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Stampede and summer fun still planned for Calgary despite water restrictions

Calgary's mayor says a major water feeder main has been repaired but the city will remain under water restrictions for several more weeks as engineers begin work to fix five other hot spots. Mayor Jyoti Gondek speaks at an announcement in Calgary on April 25, 2023. THE CANADIAN PRESS/Jeff McIntosh
Original Publication Date June 17, 2024 - 10:11 AM

Calgary officials are reassuring residents and tourists planning to visit over the next month that water restrictions won't put a damper on fun.

But the first few weeks of summer will look different, as the city continues to fix a major water main that has forced most to restrict their water use.

The Calgary Stampede is still planned to start July 5 but is to use recycled water for cleaning and limit the number of times grandstand seats are cleaned.

"The show will go on, but it will go on in a very responsible manner," Stampede CEO Joel Cowley told a news conference Monday.

"The goal is to provide a great experience, to make sure that everyone is safe — both humans and animals."

City and area hotels are to have closed pools and posted messages encouraging shorter showers.

"I know that summer has been on everyone's minds," said Calgary Mayor Jyoti Gondek.

"The summer will move forward."

The city noted in a news release that it reviewed its water demand during Stampede for the past five years and found there was no significant uptick in water use. Part of the reason for this, the release said, was that many Calgarians take vacations outside the city during the festival.

Another reason, it said, is that July can bring big storms, reducing Calgarians need for outdoor watering.

Calgary, a city of 1.6 million people, and surrounding municipalities, including Airdrie, Chestermere, and Tsuut'ina Nation, have been under a combination of mandatory and voluntary water restrictions since the water line ruptured June 5.

All outdoor watering is banned and residents have been asked to reduce toilet flushes, take shorter showers and do fewer loads of laundry and dishes.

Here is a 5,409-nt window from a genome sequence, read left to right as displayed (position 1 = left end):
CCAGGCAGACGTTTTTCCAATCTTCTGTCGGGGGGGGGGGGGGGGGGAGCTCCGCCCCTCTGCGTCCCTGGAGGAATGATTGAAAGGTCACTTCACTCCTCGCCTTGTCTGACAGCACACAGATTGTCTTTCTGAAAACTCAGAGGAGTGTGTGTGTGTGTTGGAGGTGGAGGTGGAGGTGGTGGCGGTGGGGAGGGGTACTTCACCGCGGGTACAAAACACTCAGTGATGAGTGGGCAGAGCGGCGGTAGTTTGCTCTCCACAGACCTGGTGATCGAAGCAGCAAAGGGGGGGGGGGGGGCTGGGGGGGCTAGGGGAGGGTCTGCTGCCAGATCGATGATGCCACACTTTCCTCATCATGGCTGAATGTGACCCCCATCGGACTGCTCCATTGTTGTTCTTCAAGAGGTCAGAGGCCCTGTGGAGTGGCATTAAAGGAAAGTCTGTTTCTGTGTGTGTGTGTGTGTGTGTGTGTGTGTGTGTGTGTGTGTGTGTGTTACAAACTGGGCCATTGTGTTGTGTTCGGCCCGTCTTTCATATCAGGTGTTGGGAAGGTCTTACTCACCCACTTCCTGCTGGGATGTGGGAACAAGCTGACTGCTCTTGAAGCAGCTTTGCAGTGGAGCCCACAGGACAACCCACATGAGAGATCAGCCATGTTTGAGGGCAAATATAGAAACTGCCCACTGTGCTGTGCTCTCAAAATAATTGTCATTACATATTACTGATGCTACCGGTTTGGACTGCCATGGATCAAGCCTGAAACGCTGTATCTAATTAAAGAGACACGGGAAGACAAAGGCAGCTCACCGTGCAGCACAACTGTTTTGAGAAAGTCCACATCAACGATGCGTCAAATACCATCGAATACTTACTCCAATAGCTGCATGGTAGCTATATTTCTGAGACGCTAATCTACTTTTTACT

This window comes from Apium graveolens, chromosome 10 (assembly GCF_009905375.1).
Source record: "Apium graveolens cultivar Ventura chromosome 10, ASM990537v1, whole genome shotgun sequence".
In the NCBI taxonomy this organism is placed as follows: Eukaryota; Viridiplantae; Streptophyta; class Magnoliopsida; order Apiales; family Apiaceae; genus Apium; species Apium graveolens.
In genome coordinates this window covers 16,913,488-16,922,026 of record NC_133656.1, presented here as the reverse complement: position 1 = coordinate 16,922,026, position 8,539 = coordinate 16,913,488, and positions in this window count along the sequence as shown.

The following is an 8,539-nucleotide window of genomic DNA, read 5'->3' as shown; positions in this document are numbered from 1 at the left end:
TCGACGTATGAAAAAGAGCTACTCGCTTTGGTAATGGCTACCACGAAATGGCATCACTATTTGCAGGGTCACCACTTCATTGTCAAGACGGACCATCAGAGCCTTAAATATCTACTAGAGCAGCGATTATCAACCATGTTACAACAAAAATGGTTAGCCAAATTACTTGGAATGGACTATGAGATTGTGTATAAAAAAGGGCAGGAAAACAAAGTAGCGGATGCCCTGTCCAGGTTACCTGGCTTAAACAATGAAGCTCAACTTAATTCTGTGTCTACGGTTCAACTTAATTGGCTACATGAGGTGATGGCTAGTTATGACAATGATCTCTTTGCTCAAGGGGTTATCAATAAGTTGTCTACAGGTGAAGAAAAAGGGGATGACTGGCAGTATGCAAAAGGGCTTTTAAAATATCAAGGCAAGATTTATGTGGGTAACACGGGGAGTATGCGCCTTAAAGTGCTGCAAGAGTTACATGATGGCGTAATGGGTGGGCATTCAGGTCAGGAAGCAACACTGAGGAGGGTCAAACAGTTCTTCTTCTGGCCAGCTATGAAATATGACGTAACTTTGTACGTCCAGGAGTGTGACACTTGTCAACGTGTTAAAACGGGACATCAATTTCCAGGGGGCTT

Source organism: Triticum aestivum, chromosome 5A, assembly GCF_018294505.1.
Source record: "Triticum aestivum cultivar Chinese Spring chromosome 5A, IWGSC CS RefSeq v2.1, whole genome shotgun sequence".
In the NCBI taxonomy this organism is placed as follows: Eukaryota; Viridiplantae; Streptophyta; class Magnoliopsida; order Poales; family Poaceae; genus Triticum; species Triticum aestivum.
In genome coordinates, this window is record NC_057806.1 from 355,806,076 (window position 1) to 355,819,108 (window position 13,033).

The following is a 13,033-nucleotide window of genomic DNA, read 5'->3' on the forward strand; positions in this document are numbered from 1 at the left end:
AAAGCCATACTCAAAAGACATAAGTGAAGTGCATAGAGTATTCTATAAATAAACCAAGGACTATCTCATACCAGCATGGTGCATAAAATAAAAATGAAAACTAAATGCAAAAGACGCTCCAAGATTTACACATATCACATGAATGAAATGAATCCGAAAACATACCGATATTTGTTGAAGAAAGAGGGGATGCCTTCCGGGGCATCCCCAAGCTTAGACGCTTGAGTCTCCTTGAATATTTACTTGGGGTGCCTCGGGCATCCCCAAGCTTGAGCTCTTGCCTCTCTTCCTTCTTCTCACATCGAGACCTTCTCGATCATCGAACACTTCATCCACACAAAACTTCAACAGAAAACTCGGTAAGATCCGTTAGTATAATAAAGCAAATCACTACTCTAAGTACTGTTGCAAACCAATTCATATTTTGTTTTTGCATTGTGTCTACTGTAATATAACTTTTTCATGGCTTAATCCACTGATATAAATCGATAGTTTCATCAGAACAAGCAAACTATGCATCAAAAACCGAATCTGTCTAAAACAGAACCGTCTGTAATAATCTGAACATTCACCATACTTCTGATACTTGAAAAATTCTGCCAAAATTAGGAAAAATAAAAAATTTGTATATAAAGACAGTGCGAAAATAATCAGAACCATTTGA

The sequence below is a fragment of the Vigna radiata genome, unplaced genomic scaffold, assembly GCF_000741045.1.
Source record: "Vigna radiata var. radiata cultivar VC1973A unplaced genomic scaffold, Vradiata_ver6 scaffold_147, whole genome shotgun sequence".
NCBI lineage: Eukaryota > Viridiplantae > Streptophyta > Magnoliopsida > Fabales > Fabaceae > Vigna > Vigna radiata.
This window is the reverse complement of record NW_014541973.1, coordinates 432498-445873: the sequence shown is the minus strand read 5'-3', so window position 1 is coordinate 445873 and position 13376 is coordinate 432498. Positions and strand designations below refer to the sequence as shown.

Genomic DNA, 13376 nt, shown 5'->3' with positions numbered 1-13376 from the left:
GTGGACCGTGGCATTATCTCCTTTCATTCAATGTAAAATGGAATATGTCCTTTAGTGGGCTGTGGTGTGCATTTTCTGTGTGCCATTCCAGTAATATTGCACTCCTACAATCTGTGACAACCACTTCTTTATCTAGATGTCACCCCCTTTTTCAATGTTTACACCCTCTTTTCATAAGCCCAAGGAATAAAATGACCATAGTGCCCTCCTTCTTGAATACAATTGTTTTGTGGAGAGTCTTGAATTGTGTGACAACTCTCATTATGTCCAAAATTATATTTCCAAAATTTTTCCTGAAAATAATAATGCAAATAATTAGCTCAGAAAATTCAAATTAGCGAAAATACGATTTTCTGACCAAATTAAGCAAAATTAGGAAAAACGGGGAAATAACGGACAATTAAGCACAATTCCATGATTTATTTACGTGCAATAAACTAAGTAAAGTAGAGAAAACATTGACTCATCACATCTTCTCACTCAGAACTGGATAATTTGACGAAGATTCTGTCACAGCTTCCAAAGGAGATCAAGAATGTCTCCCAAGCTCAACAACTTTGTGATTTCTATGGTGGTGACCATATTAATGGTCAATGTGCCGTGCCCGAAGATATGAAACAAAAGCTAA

While people have, for the most part, been meeting a target of reducing their water use by 25 per cent or more, things went from bad to worse late last week.

While fixing the water line, which provides 60 per cent of the city’s water, crews discovered five more weak spots in need of repair.

On Saturday, the city declared a state of local emergency, a move intended mainly to allow access to private property to effect repairs.

"This was a necessary step to help us prepare for our water being fully restored as efficiently and safely as possible," Gondek said.

The first ruptured area has been fixed, Gondek said, and crews are now focused on repairing the five other areas. That work is expected to take three to five weeks.

"I want to take a moment to reassure Calgarians that we hear you and we are working around the clock to get these repairs done,” Gondek said.

She said work on the five remaining spots won’t be done one at a time. "We will continue to work on those concurrently."

The mayor repeated her pleas for people to limit their water use until repairs are complete and urged businesses to let staff work from home.

"They can take that shorter shower. They can skip a shower. They can do one less flush," she said.

Last week, water consumption was at or had been trending higher than the daily 480-million-litre target set by the city. Gondek said it dropped on the weekend, with 439 million litres used Sunday.

"I very much appreciate the fact that you found other ways to cut down your water usage," she said.

She said she's grateful for support from the provincial and federal governments, along with other cities providing critical replacement parts.

On Sunday, officials displayed a photo depicting a section of replacement pipe from California's San Diego County Water Authority. The pipe came with a spray-painted heart and a message on the side, "Good Luck Calgary."

This report by The Canadian Press was first published June 17, 2024.

— By Fakiha Baig in Edmonton

News from © The Canadian Press, 2024
The Canadian Press

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